The Pack (La Meute)

Director: Franck Richard

Notable Cast: Yolande Moreau, Émilie Dequenne, Benjamin Biolay, Philippe Nahon

Rating: R

Review: Another day, another Bloody Disgusting Selects review.  Flying in from France comes an eerie earthly tale that mixes folklore and horror as one in Franck Richard’s both bloody and disgusting The Pack.  A perfect marriage of film and distribution company I’d say.  If there’s one tie binding all BD Select films so far, undoubtably the unique nature of material flows freely through all selections.  These aren’t your average run-of-the-mill horror slashers, and all possess a great ambition to do something different.  The Pack certainly does not break that trend, giving us these strange eyeless resurrections seen on the poster and a story with fun mythical undertones driving plot lines.  Imagine zombies that never died and thirsted for both blood and revenge, and those are the creatures inevitably haunting your nightmares after partaking in a viewing of The Pack.  But aside from spooky beings, Richard also channels more bizarre horror elements throwing in torture contraptions and slasher inspired killings for a full package experience.  Keep bringing the foreign curveballs Bloody Disgusting.  I can only watch Hollywood reboot horror icons with devastating results for so long…

Driving across France, independent Charlotte (Dequenne) is looking to escape life.  In her travels, she picks up a safe looking hitchhiker named Max (Biolay).  Be it an act of kindness or wanting to start over new, Charlotte picked the wrong time to re-evaluate her persona.  While Max is driving, the mystery man pulls into a run down rest stop for a bite to eat.  After dealing with some rowdy bikers, Max goes to the washroom and never returns.  Charlotte waits as long as she can, but night falls with no sign if Max.  Feeling gutsy, Charlotte breaks into the bar and inspects a hidden door uncovered in the washroom, but with terrifying results.  The homely female bartender cold clocks her from behind and locks Charlotte in a cage.  When she wakes, Max reveals the bartender is her mom and their family hides a gruesome secret.  One that may spell the end of young Charlotte if she can’t find a way out her rural hell.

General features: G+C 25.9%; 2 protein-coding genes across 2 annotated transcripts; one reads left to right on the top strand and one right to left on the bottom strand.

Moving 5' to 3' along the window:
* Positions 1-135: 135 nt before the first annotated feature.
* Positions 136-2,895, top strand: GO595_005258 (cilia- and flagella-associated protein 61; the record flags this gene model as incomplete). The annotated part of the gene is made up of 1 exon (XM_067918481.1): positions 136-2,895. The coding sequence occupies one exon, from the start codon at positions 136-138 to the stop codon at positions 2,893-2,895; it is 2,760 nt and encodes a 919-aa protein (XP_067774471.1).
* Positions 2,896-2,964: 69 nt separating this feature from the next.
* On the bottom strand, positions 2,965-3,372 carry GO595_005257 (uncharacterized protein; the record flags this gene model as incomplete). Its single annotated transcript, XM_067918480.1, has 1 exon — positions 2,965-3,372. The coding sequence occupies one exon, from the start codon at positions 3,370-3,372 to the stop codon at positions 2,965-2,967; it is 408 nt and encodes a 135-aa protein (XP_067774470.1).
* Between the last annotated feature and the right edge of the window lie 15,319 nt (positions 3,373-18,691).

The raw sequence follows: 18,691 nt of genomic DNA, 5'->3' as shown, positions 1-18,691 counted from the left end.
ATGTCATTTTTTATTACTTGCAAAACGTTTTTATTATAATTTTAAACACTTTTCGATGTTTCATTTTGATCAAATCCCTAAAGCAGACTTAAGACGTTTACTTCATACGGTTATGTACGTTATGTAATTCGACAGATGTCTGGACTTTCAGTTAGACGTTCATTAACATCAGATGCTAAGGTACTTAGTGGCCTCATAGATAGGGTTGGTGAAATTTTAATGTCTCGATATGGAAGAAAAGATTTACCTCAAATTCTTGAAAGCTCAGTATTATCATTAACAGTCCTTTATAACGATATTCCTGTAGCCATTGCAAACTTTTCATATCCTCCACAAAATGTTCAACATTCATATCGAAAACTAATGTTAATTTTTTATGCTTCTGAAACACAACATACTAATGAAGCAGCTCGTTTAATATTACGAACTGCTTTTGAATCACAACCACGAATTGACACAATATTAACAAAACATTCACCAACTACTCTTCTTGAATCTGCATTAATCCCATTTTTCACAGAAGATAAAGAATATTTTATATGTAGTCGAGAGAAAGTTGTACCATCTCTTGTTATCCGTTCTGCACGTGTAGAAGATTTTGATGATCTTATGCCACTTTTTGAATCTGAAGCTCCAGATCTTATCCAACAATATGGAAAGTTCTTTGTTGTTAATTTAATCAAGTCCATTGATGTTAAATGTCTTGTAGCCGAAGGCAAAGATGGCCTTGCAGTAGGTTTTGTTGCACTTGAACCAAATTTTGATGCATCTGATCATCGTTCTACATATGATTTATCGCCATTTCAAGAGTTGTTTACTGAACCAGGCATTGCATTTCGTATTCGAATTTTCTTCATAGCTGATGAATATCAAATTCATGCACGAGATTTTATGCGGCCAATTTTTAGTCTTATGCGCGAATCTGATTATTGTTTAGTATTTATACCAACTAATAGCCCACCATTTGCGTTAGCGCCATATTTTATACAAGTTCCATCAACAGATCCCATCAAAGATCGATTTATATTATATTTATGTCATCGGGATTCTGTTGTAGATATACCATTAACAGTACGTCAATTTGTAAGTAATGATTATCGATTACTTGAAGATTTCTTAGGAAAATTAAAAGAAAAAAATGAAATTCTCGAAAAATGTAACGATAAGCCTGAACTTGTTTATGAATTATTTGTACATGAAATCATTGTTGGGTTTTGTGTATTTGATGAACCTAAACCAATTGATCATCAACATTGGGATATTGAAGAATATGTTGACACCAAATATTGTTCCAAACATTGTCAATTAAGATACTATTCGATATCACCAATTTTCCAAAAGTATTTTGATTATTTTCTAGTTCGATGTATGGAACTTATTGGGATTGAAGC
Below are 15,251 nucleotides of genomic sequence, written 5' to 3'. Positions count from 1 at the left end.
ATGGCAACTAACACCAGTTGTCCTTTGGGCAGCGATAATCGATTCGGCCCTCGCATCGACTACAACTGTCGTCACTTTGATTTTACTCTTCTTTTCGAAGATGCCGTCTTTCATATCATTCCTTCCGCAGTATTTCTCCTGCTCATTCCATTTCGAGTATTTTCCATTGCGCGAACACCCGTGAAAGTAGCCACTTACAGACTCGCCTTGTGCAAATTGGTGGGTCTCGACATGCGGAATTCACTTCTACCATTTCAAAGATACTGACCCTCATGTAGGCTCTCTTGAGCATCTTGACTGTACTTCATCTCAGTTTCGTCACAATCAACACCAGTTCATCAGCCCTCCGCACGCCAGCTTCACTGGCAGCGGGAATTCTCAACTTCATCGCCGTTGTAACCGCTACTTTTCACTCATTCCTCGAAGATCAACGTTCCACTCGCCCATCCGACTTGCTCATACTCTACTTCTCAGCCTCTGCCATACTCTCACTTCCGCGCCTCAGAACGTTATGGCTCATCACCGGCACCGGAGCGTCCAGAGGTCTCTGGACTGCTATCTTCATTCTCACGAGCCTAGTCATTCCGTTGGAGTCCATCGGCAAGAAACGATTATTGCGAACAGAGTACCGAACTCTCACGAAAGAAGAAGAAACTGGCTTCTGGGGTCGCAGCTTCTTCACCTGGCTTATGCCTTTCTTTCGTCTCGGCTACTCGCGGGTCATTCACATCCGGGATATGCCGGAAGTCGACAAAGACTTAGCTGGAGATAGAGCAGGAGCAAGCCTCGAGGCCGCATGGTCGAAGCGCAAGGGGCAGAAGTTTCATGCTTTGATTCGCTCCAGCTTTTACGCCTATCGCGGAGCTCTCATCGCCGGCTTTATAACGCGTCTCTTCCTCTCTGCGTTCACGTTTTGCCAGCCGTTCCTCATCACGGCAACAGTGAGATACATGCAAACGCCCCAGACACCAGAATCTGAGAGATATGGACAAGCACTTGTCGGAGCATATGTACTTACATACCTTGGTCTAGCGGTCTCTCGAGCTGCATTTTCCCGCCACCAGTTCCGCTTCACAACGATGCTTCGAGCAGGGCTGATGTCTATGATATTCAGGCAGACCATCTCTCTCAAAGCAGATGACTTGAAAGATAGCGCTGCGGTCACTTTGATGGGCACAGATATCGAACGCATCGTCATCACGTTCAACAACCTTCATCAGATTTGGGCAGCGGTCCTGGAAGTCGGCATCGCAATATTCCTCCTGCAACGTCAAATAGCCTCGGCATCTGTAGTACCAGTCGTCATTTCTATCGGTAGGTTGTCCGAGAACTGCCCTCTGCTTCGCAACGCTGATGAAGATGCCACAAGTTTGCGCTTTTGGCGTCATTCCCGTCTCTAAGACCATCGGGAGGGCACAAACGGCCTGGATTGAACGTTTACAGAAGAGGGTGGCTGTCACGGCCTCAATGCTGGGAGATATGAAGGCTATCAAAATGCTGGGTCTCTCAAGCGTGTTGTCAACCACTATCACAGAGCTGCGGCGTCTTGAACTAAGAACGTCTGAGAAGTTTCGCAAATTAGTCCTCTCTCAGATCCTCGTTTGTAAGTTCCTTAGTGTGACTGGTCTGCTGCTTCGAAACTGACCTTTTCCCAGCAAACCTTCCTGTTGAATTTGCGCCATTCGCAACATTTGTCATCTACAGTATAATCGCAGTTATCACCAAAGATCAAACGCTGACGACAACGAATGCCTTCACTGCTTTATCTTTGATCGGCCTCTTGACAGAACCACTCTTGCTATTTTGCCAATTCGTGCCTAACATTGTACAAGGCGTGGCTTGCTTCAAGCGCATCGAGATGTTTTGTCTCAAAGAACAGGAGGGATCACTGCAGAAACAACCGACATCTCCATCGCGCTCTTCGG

Yummy, nutritious, black sludge.  Delicious.

The Pack by no means was created for the mainstream audience, depicted by a 4.7 IMDB rating and a 18% audience rating on RottenTomatoes as of today.  But I don’t argue those numbers.  Made evident is the realization that my horror preferences mirror those of the minority and not majority, but those who trust in my judgement and agree with my tastes  are rarely let down.  The Pack exists as a film I could never pass on except to the most forgiving and enthusiastic horror fans, for the same reason so many are cutting down Richard’s exploits.  To the regular public, The Pack consists as nothing but another backwoods gorefest with silly unbelievable characters whose own poor decision-making skills lead to what looks like certain demise.  Then throw in creatures manifested through blood who can’t be killed and voila, you’ve single-handedly turned off the “this horror is too farfetched” crowd along with the unappreciative horror “fans” who cringe at a film like [insert generic teen hack em’ up film].  But I understand these views, and understand that to some, force feeding victims liquid relatable to tar through a home-made contraption is a deal breaker to say the least.  So, for non-genre fans or even moderate genre fans, The Pack should be a simple pass.